A Year in Reading: Rob Gifford

December 19, 2008 | 5 books mentioned 2

Rob Gifford is NPR’s London Correspondent. He came to London in 2005, after six years as NPR’s correspondent in Beijing. Gifford has reported from around the world for NPR, especially in Asia and Europe. Two days after the terrorist attacks on the United States in September 2001, Gifford flew to Pakistan for the first of many reporting trips to the Muslim world. His first book, China Road: A Journey into the Future of a Rising Power was published in 2007 by Random House.

coverMy wife tells me I would be more mature emotionally if I read more fiction, but I just can’t seem to do it. What’s the point of reading about something that never happened? (Please don’t send me hate mail). So, since I now live in London, I have been immersing myself in Factual and Historical Books about Britain. Peter Ackroyd. Wow! His London: The Biography is a masterpiece. I am just about to start on his latest, Thames: Sacred River. I have also read Simon Jenkins’ excellent tome on the longterm legacy of the Iron Lady’s time in charge, Thatcher and Sons. Finally, a scathing indictment of the British, and the whole Western, news media in Flat Earth News by Nick Davies.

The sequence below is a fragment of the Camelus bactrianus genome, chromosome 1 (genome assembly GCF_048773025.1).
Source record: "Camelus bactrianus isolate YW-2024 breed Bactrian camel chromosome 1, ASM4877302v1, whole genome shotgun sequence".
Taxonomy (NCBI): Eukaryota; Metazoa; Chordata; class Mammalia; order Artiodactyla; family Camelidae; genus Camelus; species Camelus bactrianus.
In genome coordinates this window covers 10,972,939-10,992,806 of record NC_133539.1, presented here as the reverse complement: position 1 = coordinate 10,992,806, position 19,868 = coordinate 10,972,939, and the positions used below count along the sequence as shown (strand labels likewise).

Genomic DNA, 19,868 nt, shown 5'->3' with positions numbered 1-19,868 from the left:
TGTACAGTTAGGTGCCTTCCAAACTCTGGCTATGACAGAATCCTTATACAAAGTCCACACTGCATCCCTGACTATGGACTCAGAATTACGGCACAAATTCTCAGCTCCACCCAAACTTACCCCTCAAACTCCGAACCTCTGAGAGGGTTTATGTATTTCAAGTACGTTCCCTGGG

More from A Year in Reading 2008

is NPR's London Correspondent. He came to London in 2005, after six years as NPR's correspondent in Beijing. Gifford has reported from around the world for NPR, especially in Asia and Europe. Two days after the terrorist attacks on the United States in September 2001, Gifford flew to Pakistan for the first of many reporting trips to the Muslim world. His first book, China Road: A Journey into the Future of a Rising Power was published in 2007 by Random House.

2 comments:

  1. Funny – I tell my husband that he would be more mature emotionally if he just plain READ anything!

    A real anglophile, I am jealous, jealous. 'Course I can (and do) read a bunch of books by and about Brits, but to read them while there would be a treat.

  2. Dear Me Gifford,

    “What’s the point of reading about something that never happened?” Well,
    how about reading fiction about some things that really did happen, a clash between Englishmen and Americans…in China, about 150 years ago?

    If you can find a moment, please take a quick look at the website for the novel Yang Shen, and see if you might not find it an interesting read.

    Best regards,
    James Lande

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